Layers: Multi Layered Screenshots

We’ve recently looked at a few screenshot tools, along with a range of screen recording applications. A recent addition to this area of software which caught my eye is Layers, a screenshot utility which records all your screen content in a layered Photoshop file.

Layers is actually quite an advanced application, with a whole bunch of different preferences and options for changing what is recorded and how the file is produced. This review will take a look at what’s on offer, and investigate how useful this functionality actually is.

Keyboard Shortcuts

When launching the application for the first time, you’re presented with a window displaying a welcome message and a list of the available keyboard shortcuts for activating the application:

The Layers Info Window

The Layers Info Window

There’s also a note which states that the demo version will intentionally distort a few layers of your resulting screenshot. The shortcut combinations can be altered through the ‘Preferences’ menu, found via the Layers menu bar icon.

The Inspector

Opening the inspector generates a preview screenshot of your current display content, with a listing displaying each layer which will be created. There are a few options to modify the resulting image and, if you have multiple displays attached, you’ll be able to choose each one of them separately or any combination of them to capture.

Layers Inspector

Layers Inspector

Here is a brief outline of the actions available via the inspector window:

  • Refresh: This updates the preview to the current content of your monitor
  • List Mode: Allows you to alter the layer view between a hierarchal display or a simple list
  • Desktop: Toggles the display of your desktop background in the screenshot
  • Offscreen: This simply shows a list of other windows which don’t appear on your display (it doesn’t affect the screenshot content in any way)
  • Tight Fit: If you select a particular layer/window, then click Tight Fit, the capture will close in to only record that single application window
  • Shadow: Allows you to capture just a window’s shadow, with none of the actual window content
  • Framing: When turned on, removes all the shadow and extra padding around a window to just display the actual content
  • Opaque: Allows you to incorporate opacity variations (i.e. shadows etc) into your screenshot, or render everything as opaque

Layer Grouping

Layer Grouping in Folders

Layer Grouping in Folders

After capturing an image, proceed to open it in Photoshop. You’ll see that PSD layers are grouped by window nature: Desktop (with Finder icons), Dock, Main Menu and Applications, Overlays, Pop-ups, Floating windows, and others. This hierarchal nature makes it a simple affair to find a particular layer (or combination of layers) that you’d like to isolate from your capture.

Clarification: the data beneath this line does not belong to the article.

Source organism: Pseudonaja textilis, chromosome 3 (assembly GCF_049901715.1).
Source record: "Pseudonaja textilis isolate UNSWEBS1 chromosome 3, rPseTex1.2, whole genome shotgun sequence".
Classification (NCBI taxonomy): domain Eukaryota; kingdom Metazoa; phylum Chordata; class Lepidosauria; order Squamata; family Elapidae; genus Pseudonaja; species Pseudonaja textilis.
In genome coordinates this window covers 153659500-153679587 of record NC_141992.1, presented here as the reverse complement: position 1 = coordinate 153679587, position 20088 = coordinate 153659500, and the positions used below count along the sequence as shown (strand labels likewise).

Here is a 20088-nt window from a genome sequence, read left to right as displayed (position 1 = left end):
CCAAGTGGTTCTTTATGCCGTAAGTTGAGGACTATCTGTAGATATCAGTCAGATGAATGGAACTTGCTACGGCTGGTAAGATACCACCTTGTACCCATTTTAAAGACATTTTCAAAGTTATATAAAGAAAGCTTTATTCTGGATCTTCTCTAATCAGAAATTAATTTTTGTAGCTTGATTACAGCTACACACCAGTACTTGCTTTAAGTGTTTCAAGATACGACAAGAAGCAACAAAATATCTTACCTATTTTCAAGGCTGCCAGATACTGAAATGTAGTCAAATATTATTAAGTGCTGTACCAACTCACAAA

This is the feature which makes Layers such a unique and time saving application. Providing you have a copy of Photoshop, being able to immediately access and edit any layer of your screenshot can be really valuable. If you’d like to share a screenshot of your desktop without a particular window or group of icons, you can simply hide those layers in Photoshop before exporting.

It is worth noting that it is possible to capture any single window in OS X by pressing Command+Shift+4, followed by Space. This achieves similar functionality to Layers but requires a slightly greater amount of work.

Output Options

Output Options

Output Options

If you don’t want to output the screenshot as a layered PSD, you can select (via the Inspector) to save as a composite PNG or as a bunch of images. It means that the tool still has a slight use if you don’t run Photoshop, and aren’t able to open a PSD fie.

The ‘Bunch of Images’ option is quite useful, as it skips the middle step of Photoshop and gives you instant access to the layers of interface which are usually tricky to capture.

Uses and Conclusion

Layers definitely delivers on its claim – to provide well organized, layered screenshots of your desktop. The extra features available via the Inspector are welcome, adding additional value to the app and going some way towards justifying the $19.95 price tag.

One slight gripe I have with the interface is the lack of explanation of the Inspector actions. I couldn’t figure out what a few of them actually did just from playing around with the app, and needed to go to the FAQ page to discover their cryptic meaning. In particular, the ‘Off Screen’ button which doesn’t really change a setting as such.

Layers as a concept certainly appealed to me – the idea of a layered PSD screenshot is unique and inventive. However, in practice I don’t feel that it actually adds a huge amount of value over the in-built screenshot tools in OS X. If you need to capture a particularly tricky window or icon then the ability to access individual layers could be very useful; for most Mac users, however, there’s limited value to be had. I’ll be sticking with the Command+Shift+4, followed by Space functionality in-built into OS X which allows you to achieve a very similar outcome with a minor amount of extra work.

Are there any scenarios where you feel Layers could be particularly useful? Please feel free to share in the comments!